Calliphora


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Related to Calliphora: Calliphora vicina, Calliphora vomitoria
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Noun1.Calliphora - type genus of the Calliphoridae: blowflies
arthropod genus - a genus of arthropods
blow fly, blowfly - large usually hairy metallic blue or green fly; lays eggs in carrion or dung or wounds
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References in periodicals archive ?
Specimen NA 1 Blood 1 2 Fly larvae (unidentified species, n [approximately equal to] 20) 1 3 House fly (Musca domestica) 1 4 Unidentified species in the family Calliphoridae 1 5 Calliphora vicina 2 6 Green bottle fly and eggs (Lucilia sericata) 2 7 Lucilia sericata larva NA 8 Meat and fruit Collection batch no.
Orientacion quimica de Macrocheles muscaedomesticae Scopoli (Acari: Macrochelidae) y percepcion a distancia de posturas de Musca domestica (Diptera: Muscidae) y Calliphora vicina (Diptera: Calliphoridae).
melanogaster), blowflies (Calliphora erythrocephala), and houseflies (Musca domestica)) as well as American cockroaches (Periplaneta americana) and honeybees (Apis mellifera) exhibit an axially symmetrical quadramodal pattern of response (e.g.
Pachycrepoideus vindemmiae is considered a parasitoid of pupae of a great number of Diptera, including species of the generaAnastrepha, Calliphora, Ceratitis, Chrysomya, Drosophila, Fannia, Haematobia, Hylemya, Lucilia, Megaselia, Musca, Ophyra, Ornidia, Oxysarcodexia, Palaeosepsis, Paratheresia, Phaenicia, Phormia, Poecilosomella, Peckia,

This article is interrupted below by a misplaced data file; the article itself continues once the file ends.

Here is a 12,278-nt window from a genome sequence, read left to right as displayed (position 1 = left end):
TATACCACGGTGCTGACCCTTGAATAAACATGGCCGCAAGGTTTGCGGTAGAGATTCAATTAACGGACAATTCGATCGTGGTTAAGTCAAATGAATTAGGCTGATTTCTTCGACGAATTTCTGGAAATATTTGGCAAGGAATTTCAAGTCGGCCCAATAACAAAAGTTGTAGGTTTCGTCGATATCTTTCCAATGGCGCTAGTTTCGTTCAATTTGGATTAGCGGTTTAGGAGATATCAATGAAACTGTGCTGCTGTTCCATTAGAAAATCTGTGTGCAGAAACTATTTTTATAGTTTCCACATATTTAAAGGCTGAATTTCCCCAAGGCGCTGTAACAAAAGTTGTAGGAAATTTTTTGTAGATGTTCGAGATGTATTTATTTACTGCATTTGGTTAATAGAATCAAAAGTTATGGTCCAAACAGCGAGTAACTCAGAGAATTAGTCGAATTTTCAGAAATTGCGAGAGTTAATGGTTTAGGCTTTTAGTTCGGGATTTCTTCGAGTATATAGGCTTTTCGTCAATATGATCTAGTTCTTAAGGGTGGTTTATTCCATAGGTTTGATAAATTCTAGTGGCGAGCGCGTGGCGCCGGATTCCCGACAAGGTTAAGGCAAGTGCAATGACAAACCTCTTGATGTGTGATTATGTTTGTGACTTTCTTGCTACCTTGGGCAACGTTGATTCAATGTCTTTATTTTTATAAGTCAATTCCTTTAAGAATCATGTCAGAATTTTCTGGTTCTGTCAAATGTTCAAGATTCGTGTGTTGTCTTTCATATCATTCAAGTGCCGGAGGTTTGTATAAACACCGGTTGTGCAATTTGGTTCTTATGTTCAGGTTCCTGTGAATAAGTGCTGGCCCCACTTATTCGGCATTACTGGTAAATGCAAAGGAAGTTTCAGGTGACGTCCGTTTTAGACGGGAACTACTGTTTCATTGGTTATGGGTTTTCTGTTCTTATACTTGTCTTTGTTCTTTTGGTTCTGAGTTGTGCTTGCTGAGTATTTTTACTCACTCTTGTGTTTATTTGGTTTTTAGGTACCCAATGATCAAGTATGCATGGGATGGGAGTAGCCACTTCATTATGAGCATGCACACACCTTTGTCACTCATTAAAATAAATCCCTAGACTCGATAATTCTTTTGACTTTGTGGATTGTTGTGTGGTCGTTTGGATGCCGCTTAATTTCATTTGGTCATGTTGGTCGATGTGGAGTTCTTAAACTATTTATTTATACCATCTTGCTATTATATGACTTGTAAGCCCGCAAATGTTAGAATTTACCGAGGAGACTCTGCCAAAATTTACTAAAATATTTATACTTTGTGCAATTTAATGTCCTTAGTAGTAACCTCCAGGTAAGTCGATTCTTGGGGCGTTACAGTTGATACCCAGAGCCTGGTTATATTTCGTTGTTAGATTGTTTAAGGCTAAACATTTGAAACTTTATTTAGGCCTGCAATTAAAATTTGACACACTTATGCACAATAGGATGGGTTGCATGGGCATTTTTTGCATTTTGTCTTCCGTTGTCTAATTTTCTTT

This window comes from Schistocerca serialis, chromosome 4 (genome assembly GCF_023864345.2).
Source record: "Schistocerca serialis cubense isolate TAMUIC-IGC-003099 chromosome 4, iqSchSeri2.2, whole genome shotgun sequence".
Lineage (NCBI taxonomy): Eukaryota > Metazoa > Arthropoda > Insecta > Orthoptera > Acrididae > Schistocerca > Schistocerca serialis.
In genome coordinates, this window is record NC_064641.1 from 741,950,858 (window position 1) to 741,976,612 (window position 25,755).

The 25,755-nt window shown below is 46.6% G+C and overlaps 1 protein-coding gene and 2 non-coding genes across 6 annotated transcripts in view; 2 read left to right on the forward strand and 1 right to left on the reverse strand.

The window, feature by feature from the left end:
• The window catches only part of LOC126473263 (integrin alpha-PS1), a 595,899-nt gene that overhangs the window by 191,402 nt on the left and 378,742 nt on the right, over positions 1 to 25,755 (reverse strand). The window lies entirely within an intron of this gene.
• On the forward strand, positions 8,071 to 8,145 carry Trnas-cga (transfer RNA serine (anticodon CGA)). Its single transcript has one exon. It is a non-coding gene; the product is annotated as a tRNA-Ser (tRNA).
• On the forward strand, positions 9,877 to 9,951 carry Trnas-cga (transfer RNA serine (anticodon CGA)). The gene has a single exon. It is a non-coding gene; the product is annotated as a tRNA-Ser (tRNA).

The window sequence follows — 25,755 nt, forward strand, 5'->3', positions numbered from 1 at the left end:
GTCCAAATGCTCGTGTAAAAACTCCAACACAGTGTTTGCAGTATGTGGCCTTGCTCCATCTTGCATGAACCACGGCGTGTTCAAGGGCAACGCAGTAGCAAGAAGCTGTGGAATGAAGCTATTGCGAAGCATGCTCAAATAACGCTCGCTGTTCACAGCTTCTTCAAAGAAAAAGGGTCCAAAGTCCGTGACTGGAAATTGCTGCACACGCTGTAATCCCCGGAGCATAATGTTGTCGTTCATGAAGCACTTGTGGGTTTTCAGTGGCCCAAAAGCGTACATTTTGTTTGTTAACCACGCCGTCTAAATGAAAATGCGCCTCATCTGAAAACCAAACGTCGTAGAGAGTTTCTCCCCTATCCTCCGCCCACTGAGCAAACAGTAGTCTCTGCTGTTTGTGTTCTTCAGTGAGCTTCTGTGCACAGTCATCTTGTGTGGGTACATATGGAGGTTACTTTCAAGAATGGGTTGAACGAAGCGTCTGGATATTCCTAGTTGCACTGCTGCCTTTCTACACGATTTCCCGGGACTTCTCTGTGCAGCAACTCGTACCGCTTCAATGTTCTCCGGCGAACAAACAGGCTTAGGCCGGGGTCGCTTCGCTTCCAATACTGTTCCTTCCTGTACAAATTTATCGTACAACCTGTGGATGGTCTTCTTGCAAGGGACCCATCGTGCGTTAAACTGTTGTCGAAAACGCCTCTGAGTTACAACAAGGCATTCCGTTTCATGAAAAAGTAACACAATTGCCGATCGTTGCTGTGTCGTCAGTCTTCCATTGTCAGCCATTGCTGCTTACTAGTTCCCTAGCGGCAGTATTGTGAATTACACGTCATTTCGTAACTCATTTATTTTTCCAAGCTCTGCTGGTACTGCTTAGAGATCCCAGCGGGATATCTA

Phototaxis in the walking male and female fly (Calliphora erythrocephala Meig.).
Calliphora vicina (Robineau-Desvoidy), Calliphora vomitoria (Linnaeus), Lucilia sericata (Meigen) and Lucilia richardsi (Collin) (Diptera: Calliphoridae) were identified.
Lifetime reproductive output of Calliphora vicina and Lucilia sericata in outdoor caged and field populations; flight vs.
Brandmayr, "A case of Calliphora vicina RobineauDesvoidy, 1830 (Diptera, Calliphoridae) breeding in a human corpse in Calabria (southern Italy)," Legal Medicine, vol.
Flies of the order Diptera are responsible for myiasis that belongs to genera Sarcophaga and Calliphora; among them, the Syrphidae family includes Eristalis genus, which has largely been dealt with in medicine [3].
In most of these cases there were predisposing conditions such as trauma or neoplasm that led to secondary facultative cerebral myiasis by species typically used for maggot therapy (Calliphora vomitoria and Phaenicia sericata) [3, 5].